benni

luv4u said:

benni said:


His father would have to agree with the POA if he is still independent with his cognitive skills.


They should still consult an attorney. They cannot afford to quit their jobs to look after him.


Definitely.

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Reply #16 posted 07/24/18 8:28am

paisleypark4

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Thank you for all the sound advice!! We are looking at someone to come in and watch him for a few hours during the day since he cannot go to work anymore (hes been working from home). I really appreciate all the feedback!

Download all the shit hop that you can for your kids, neices, nephews, and their friends also. That will prevent them from going out and buying it and will prevent some shit hop sales. Every little bit helps - Andy
http://www.soundclick.com/bands/pagemus
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Reply #17 posted 07/24/18 10:56am

luv4u

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paisleypark4 said:

Thank you for all the sound advice!! We are looking at someone to come in and watch him for a few hours during the day since he cannot go to work anymore (hes been working from home). I really appreciate all the feedback!


Awesome. Gives you and your brothers peace of mind and a break and less stress. biggrin

Edmonton, AB - canada

Ohh purple joy oh purple bliss oh purple rapture!
REAL MUSIC by REAL MUSICIANS - Prince
"I kind of wish there was a reason for Prince to make the site crash more" ~~ Ben
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Reply #18 posted 07/24/18 8:56pm

babynoz

I just wanted to say I will keep your fam in my prayers and I'm happy that you have your brothers helping. I had no one and good advice is very important.

I do not think it's helpful to nitpick terms such as "giving up" vs. "choice" or even letting go. You know your dad.....we do not. Aside from that, if anyone on here can give wise counsel based on years of professional knowledge and experience, trust Benni's advice.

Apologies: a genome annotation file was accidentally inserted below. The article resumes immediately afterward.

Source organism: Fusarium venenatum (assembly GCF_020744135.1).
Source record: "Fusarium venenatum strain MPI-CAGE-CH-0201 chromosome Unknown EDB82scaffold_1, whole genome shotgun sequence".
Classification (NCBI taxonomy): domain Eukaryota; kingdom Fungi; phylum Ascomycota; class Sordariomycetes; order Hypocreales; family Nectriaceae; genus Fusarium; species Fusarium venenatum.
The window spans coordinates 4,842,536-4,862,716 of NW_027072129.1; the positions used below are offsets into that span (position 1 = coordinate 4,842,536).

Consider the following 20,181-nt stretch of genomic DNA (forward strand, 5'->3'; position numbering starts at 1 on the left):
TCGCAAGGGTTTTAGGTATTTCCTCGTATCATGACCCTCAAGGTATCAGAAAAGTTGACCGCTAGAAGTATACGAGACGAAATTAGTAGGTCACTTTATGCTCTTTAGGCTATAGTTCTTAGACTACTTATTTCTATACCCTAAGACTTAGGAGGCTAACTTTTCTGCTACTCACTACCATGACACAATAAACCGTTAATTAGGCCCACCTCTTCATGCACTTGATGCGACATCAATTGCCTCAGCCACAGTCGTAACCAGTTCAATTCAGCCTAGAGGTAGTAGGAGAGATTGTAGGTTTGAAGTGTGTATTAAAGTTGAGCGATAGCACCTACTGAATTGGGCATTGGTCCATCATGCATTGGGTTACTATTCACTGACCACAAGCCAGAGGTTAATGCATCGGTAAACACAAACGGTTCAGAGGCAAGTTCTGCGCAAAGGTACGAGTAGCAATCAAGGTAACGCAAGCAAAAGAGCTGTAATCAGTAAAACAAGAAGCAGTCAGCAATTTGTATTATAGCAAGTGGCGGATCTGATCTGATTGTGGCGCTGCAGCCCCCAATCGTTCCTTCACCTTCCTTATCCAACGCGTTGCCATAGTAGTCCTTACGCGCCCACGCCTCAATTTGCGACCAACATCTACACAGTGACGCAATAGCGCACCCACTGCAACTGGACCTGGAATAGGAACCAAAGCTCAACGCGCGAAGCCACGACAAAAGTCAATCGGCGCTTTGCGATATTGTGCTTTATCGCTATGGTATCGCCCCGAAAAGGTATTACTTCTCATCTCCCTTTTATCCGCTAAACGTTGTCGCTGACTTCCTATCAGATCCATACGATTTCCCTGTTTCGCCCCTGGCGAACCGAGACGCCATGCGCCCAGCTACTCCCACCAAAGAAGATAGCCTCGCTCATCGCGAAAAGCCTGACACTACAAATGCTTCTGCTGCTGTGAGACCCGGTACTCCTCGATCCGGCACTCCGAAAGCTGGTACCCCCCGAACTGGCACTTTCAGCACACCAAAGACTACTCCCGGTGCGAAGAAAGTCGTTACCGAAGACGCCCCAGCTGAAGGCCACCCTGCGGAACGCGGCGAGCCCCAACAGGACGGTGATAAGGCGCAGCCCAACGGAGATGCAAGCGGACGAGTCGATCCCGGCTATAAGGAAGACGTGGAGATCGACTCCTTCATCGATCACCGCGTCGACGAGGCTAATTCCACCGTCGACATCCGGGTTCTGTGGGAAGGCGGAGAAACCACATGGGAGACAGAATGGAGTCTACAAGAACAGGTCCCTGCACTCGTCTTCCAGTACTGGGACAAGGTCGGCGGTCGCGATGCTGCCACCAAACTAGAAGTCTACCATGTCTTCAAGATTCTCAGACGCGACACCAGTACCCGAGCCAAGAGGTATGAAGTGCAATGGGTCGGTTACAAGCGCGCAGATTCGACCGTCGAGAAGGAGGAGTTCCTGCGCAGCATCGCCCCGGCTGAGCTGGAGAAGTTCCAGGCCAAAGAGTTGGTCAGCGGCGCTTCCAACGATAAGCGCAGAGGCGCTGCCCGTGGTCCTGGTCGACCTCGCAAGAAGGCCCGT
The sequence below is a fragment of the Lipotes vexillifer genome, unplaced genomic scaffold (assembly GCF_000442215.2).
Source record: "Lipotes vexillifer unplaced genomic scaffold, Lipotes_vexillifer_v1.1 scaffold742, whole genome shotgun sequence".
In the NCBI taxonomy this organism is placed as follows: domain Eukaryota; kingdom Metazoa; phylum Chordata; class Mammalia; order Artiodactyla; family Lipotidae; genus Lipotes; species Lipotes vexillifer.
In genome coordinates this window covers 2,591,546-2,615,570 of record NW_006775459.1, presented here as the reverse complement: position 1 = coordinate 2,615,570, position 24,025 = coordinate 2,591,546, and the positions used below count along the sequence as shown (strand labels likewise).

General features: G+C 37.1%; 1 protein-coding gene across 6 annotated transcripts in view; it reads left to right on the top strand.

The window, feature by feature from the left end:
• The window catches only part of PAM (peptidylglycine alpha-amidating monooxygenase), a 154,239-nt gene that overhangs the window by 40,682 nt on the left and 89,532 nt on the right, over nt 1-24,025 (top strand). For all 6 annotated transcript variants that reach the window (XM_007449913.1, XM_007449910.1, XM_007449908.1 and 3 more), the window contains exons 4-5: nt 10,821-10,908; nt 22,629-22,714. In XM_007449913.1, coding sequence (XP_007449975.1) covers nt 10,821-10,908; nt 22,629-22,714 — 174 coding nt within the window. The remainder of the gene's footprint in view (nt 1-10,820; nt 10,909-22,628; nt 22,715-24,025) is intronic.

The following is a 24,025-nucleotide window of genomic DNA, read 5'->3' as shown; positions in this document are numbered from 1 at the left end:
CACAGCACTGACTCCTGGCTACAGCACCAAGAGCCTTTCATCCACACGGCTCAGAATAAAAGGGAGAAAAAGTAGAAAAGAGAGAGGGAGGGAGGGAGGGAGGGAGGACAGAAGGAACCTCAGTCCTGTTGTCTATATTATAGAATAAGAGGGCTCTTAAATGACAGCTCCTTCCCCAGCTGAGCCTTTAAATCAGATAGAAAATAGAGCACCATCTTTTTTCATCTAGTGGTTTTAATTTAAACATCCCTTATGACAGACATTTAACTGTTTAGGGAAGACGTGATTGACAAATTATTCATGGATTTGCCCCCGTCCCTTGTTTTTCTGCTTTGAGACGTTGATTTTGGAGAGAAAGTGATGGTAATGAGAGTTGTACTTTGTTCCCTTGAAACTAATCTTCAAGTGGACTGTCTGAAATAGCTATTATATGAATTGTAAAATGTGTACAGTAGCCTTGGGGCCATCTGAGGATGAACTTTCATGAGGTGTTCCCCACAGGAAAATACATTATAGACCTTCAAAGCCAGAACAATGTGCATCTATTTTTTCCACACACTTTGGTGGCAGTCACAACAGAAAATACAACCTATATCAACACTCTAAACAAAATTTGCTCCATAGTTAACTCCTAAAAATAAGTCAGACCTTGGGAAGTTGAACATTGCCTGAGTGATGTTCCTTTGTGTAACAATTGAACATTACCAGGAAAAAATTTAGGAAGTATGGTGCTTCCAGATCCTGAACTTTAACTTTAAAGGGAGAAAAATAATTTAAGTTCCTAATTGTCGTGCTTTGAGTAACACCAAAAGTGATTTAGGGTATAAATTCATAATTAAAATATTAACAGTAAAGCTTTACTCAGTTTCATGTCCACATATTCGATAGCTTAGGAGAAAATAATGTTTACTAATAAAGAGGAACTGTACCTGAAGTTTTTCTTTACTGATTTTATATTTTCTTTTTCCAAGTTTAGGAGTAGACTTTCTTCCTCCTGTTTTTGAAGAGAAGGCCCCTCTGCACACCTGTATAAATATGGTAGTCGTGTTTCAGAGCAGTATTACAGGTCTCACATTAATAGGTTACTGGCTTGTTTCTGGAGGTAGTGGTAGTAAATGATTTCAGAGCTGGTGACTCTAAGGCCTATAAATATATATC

One thing that I wish I had done more of when my mom and grandmother became ill is I wish I would have recorded more of our conversations on video before they were too ill to feel like participating. Not to always have a camera in his face, but if and when he feels up to it try to record some memories of both his life and the times you guys shared together.

Please keep us posted when you can. hug

Prince, in you I found a kindred spirit...Rest In Paradise.
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Reply #19 posted 07/24/18 9:20pm

kpowers

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I'm going through the same thing but with my mom. Taking care of my blind (and a lot more health issues) mother has been overwhelming. I've been getting the state and social workers involved to see what the best options for my mom. Foster care which is run by the state seems to be my best option. Talk to the state/doctors/social workers and get them involved. Let them know it is more than your family can handle. Find out what your father insurance covers.

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Reply #20 posted 07/25/18 12:25am

benni

kpowers said:

I'm going through the same thing but with my mom. Taking care of my blind (and a lot more health issues) mother has been overwhelming. I've been getting the state and social workers involved to see what the best options for my mom. Foster care which is run by the state seems to be my best option. Talk to the state/doctors/social workers and get them involved. Let them know it is more than your family can handle. Find out what your father insurance covers.